By Community Relations Director Lynn Inman, Alamance House
“What is your favorite activity?” I asked a group of ladies, who were warming themselves on the Alamance House’s front porch.
“What’s your favorite part about playing bingo?”
“The candy!” blurted Beverly, without even considering the question. “Yes, the candy,” added Peggy. “And shouting BINGO!” Carol chimed in. Everyone laughed. “And don’t forget the candy,” Carol added with a wide grin.
Bingo remains a beloved activity for many seniors. But why? What is it about bingo that gives it such staying power? The game is based on little more than luck. Although paying attention is a big part.
Even so there’s always a streak of competitiveness. There’s the element of anticipation. “C’mon B-17!” Everyone’s hoping no one shouts BINGO first. If you’re lucky enough and have paid enough attention, you get to experience that rush of adrenaline as you cry out, “BING-OH!”
Then there are the anxious moments waiting for the caller to verify your numbers. All eyes are on you. Did I get it my card wrong? Everyone hopes you did. I’ll be so embarrassed if I did. When the caller cries “We have a winner!” you experience relief and triumph. Then everyone claps dismissively, eager for you to sit down so the next game can begin.
Bingo is a rare activity that can be played with any group of individuals, large or small, young or old. An 84-year-old great-grandmother with failing eyesight and shaky hands can team up with her 4-year-old great granddaughters who have barely learned the shapes of numbers and letters. Who’s helping who?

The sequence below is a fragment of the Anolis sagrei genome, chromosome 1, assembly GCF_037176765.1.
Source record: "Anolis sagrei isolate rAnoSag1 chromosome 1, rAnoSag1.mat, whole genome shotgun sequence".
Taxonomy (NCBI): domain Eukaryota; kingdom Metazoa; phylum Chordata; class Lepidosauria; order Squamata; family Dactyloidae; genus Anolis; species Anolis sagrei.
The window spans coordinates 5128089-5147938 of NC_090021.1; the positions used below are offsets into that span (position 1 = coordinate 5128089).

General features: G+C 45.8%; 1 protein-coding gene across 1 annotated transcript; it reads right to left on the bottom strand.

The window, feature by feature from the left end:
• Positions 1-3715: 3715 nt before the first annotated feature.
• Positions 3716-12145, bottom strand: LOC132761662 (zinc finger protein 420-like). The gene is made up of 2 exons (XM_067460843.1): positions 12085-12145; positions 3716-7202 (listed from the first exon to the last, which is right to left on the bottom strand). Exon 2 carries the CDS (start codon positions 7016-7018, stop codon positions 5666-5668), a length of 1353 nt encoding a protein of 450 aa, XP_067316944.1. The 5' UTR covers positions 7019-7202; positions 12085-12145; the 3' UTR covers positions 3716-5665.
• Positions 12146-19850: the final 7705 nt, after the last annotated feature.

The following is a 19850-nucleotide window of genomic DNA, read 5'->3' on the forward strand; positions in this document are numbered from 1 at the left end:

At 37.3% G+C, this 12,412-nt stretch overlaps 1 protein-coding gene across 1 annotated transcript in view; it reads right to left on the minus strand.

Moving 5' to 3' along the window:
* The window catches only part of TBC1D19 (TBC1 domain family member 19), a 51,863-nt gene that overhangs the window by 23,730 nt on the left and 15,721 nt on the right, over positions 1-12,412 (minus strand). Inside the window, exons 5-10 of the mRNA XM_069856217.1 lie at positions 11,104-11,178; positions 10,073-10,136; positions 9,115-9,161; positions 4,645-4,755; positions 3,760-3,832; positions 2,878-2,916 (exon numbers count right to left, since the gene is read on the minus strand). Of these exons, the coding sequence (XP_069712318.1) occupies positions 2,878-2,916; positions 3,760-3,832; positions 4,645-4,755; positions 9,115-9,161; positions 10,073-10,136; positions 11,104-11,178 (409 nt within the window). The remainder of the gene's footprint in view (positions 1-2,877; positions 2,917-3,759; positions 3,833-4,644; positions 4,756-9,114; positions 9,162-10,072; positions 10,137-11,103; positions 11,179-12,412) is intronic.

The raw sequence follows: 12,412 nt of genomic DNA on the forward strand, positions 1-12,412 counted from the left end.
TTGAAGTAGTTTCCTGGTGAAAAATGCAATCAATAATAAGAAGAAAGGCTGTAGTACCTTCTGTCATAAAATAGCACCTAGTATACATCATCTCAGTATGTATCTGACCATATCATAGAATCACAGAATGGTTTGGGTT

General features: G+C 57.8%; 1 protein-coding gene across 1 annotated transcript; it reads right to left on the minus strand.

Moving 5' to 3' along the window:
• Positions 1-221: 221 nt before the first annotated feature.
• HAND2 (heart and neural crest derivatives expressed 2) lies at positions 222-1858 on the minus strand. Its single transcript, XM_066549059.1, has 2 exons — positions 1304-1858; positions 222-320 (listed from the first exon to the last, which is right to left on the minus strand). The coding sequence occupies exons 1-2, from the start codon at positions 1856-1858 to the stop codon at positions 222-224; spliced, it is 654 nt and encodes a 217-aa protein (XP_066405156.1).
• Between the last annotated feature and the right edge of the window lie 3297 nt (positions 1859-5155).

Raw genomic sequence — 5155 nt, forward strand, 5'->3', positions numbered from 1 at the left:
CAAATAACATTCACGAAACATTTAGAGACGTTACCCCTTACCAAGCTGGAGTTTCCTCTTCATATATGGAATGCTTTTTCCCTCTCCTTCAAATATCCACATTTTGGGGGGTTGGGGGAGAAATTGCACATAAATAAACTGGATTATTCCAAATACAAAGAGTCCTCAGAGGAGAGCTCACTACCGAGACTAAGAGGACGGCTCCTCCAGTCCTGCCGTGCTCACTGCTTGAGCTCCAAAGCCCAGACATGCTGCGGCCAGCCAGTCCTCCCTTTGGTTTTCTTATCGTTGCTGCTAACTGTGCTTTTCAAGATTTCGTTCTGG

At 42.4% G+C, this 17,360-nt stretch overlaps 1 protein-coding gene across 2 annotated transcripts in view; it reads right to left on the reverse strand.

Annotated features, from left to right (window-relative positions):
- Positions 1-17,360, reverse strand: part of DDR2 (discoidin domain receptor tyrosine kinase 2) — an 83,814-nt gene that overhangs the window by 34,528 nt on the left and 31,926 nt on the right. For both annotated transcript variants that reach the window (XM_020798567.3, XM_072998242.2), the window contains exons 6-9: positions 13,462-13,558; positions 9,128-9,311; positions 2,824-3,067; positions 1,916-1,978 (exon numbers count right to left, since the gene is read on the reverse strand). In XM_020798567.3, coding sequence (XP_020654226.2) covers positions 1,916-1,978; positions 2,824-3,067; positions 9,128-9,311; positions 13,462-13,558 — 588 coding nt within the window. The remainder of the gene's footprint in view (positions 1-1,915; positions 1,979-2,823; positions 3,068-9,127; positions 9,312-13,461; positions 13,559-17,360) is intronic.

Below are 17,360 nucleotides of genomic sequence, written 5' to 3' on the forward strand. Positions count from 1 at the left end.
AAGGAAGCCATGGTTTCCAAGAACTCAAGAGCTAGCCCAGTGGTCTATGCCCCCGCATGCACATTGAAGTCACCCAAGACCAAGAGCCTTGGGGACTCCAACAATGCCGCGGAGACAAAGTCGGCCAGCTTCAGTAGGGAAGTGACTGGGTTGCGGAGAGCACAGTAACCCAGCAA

At Alamance House, bingo always brings our residents out of their rooms. Bingo is a fun and engaging game that’s competitive, but in a fun way. Everyone knows there is very little to done about the outcome, but it is much more than a silly game. It is a healthy activity, especially for seniors.
Bingo promotes face-to-face interactions with others. It requires concentration. Idle minds must listen intently to a single voice in a roomful of distractions. Then players must convert auditory information into physical tasks that require manual dexterity.
They scan five columns of unordered numbers quickly. Sometimes they’re playing several cards at once. In doing so, players are improving the brain's processing speed, increasing alertness and exercising their mental capabilities. A lot of good comes from a silly game of bingo.
Even so bingo is not for everyone.
“I don’t really like bingo, but I still play,” Claire said. Claire is our volunteer tour guide. She likes to greet prospective residents and their families to reassure them they are making the right decision in transitioning into assisted living and choosing Alamance House. So why does she play?
“I play so I can earn tickets to buy items like soap or shampoo from the community store,” Claire said. “My sister will buy them for me, but I’d rather do it myself. I don’t want to impose.”
For Claire, playing bingo is an act of independence. It’s not about the thrill of shouting bingo or bit of yummy chocolate. It is a way to demonstrate that she can still take care of herself without imposing on her family.
For others bingo is nothing more than a momentary cure for a sweet tooth. For everyone involved, it’s an act of self-care that’s also fun. Plus, sometimes there is candy — and shouting BINGO!